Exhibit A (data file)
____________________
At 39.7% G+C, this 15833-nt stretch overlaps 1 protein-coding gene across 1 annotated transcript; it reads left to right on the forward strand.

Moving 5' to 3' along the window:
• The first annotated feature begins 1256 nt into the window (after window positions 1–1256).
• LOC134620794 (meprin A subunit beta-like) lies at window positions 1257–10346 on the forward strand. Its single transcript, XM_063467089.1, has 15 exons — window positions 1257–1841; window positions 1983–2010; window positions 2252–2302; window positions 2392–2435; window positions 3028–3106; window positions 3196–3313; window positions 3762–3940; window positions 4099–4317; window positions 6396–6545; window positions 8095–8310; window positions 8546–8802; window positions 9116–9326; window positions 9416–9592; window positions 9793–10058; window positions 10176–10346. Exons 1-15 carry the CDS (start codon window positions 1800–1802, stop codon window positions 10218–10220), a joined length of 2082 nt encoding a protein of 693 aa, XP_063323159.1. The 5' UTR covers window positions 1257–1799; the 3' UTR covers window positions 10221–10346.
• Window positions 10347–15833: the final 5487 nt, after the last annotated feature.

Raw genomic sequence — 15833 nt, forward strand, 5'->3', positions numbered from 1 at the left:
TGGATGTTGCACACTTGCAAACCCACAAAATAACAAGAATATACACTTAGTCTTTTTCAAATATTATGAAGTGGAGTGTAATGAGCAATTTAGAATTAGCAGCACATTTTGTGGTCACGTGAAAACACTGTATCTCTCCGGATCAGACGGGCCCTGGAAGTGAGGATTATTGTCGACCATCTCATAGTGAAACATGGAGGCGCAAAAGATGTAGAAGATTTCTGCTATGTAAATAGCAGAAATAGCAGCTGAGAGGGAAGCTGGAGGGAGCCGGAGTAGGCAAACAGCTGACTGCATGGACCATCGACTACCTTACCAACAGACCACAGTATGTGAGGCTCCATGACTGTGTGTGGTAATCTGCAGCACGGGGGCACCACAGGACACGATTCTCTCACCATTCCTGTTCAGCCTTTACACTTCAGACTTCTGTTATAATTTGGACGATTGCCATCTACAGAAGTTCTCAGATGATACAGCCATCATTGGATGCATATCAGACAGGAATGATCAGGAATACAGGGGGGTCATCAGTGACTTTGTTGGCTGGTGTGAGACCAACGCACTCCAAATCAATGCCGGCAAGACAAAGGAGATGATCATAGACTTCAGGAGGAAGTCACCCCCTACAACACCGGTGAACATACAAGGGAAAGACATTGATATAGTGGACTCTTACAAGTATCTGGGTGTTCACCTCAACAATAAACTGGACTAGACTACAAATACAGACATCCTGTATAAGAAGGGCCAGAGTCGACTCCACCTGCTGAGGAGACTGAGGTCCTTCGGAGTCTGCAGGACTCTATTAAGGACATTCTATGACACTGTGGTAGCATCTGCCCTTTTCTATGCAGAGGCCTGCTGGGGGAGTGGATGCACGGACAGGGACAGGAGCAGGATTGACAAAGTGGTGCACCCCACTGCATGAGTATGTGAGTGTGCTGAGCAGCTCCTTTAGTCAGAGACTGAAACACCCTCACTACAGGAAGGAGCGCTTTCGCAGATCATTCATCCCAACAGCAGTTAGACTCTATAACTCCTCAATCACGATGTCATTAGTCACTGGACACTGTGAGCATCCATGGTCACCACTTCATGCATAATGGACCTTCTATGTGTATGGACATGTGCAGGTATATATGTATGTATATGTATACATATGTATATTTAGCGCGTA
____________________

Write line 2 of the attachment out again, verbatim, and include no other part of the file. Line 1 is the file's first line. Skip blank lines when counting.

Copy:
Moving 5' to 3' along the window: